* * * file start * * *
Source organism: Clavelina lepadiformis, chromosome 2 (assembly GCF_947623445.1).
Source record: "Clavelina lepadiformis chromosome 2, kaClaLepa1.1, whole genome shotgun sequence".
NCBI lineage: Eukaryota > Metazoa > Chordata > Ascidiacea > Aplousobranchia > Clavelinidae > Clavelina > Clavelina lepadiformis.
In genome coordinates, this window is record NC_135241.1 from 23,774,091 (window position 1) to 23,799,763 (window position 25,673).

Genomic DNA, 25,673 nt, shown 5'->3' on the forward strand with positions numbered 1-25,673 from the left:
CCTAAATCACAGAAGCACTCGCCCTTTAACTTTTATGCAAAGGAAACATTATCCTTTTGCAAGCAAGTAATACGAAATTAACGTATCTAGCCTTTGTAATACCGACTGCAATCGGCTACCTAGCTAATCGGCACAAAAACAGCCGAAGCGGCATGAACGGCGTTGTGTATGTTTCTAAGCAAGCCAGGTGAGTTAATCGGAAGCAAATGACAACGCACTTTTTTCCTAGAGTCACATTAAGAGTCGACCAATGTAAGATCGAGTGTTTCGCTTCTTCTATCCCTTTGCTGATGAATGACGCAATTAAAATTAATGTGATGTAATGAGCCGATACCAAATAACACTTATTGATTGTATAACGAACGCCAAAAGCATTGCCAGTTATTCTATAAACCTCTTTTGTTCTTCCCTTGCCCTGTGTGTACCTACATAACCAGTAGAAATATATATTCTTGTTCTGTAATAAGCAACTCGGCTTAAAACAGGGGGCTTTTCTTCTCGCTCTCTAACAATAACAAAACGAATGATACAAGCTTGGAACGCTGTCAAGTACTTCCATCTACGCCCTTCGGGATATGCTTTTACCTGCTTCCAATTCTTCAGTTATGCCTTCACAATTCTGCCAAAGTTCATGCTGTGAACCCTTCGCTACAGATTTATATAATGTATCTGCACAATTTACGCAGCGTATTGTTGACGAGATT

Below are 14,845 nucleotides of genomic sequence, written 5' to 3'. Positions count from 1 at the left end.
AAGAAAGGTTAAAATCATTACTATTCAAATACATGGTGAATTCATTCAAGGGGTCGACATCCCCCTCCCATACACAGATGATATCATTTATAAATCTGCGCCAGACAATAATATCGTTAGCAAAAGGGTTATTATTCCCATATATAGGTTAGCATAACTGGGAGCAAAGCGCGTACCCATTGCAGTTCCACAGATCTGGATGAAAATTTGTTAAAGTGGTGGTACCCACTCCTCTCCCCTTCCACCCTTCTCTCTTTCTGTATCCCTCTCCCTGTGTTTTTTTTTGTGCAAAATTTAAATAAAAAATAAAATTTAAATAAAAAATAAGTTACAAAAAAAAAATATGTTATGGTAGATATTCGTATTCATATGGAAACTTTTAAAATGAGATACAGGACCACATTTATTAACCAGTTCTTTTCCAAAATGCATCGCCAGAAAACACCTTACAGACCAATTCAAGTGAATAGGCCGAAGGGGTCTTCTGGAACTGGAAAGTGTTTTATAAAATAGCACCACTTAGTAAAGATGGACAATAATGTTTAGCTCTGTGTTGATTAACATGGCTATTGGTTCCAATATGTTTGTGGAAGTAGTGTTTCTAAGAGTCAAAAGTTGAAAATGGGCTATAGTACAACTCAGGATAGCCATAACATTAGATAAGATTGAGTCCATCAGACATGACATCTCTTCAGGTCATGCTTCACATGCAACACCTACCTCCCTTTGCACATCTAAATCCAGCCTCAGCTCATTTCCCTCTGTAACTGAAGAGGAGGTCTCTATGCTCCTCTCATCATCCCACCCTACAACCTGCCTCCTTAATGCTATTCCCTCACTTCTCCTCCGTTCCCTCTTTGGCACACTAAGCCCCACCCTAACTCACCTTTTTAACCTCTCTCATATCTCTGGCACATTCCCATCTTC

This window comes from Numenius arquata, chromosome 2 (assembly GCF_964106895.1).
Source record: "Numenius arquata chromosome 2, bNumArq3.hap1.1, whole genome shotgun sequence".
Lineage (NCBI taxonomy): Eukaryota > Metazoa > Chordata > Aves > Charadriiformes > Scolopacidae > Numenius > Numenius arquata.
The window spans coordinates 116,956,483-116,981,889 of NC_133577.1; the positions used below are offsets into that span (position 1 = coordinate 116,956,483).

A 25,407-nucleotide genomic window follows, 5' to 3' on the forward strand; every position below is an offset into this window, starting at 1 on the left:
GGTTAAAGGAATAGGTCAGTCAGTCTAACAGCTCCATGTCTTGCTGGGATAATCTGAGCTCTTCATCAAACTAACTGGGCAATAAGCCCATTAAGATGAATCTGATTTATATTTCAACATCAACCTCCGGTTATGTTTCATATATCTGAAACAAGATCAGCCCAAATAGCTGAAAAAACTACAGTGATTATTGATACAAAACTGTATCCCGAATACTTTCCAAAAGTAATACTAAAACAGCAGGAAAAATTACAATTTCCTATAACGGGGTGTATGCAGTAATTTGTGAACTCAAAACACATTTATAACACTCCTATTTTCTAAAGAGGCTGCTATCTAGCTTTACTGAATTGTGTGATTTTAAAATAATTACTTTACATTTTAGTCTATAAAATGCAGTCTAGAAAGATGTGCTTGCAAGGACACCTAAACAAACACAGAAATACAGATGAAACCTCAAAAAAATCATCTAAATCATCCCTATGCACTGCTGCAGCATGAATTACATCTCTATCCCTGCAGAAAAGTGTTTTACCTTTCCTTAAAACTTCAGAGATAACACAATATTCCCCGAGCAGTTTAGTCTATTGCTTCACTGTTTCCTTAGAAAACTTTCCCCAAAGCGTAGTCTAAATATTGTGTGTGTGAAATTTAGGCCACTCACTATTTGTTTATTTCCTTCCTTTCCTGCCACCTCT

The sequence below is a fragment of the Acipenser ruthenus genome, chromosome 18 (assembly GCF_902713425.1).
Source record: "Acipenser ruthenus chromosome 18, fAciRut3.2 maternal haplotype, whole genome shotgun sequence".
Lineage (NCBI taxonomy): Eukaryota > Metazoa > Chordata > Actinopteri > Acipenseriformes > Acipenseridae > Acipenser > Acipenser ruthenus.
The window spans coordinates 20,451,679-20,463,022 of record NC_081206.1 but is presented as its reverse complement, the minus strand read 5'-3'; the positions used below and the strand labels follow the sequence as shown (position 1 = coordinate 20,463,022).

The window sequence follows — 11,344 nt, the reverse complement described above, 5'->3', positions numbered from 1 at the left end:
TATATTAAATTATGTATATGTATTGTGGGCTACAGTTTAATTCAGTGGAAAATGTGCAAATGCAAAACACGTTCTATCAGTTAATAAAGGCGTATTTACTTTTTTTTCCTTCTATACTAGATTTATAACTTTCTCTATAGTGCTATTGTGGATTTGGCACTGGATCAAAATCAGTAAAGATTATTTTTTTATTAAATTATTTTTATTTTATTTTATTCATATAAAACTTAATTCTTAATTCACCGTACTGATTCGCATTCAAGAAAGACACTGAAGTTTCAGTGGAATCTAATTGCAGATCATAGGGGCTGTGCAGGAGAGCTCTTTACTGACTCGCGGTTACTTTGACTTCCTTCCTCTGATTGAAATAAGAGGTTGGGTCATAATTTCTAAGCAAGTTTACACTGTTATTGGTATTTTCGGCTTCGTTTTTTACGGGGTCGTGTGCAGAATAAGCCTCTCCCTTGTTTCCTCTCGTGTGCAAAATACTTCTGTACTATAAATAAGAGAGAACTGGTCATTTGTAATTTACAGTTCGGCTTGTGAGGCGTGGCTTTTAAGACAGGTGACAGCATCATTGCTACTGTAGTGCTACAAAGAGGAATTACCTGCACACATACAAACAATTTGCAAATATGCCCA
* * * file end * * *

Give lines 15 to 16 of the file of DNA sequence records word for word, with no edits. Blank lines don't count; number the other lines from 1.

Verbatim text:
The sequence below is a fragment of the Acipenser ruthenus genome, chromosome 18 (assembly GCF_902713425.1).
Source record: "Acipenser ruthenus chromosome 18, fAciRut3.2 maternal haplotype, whole genome shotgun sequence".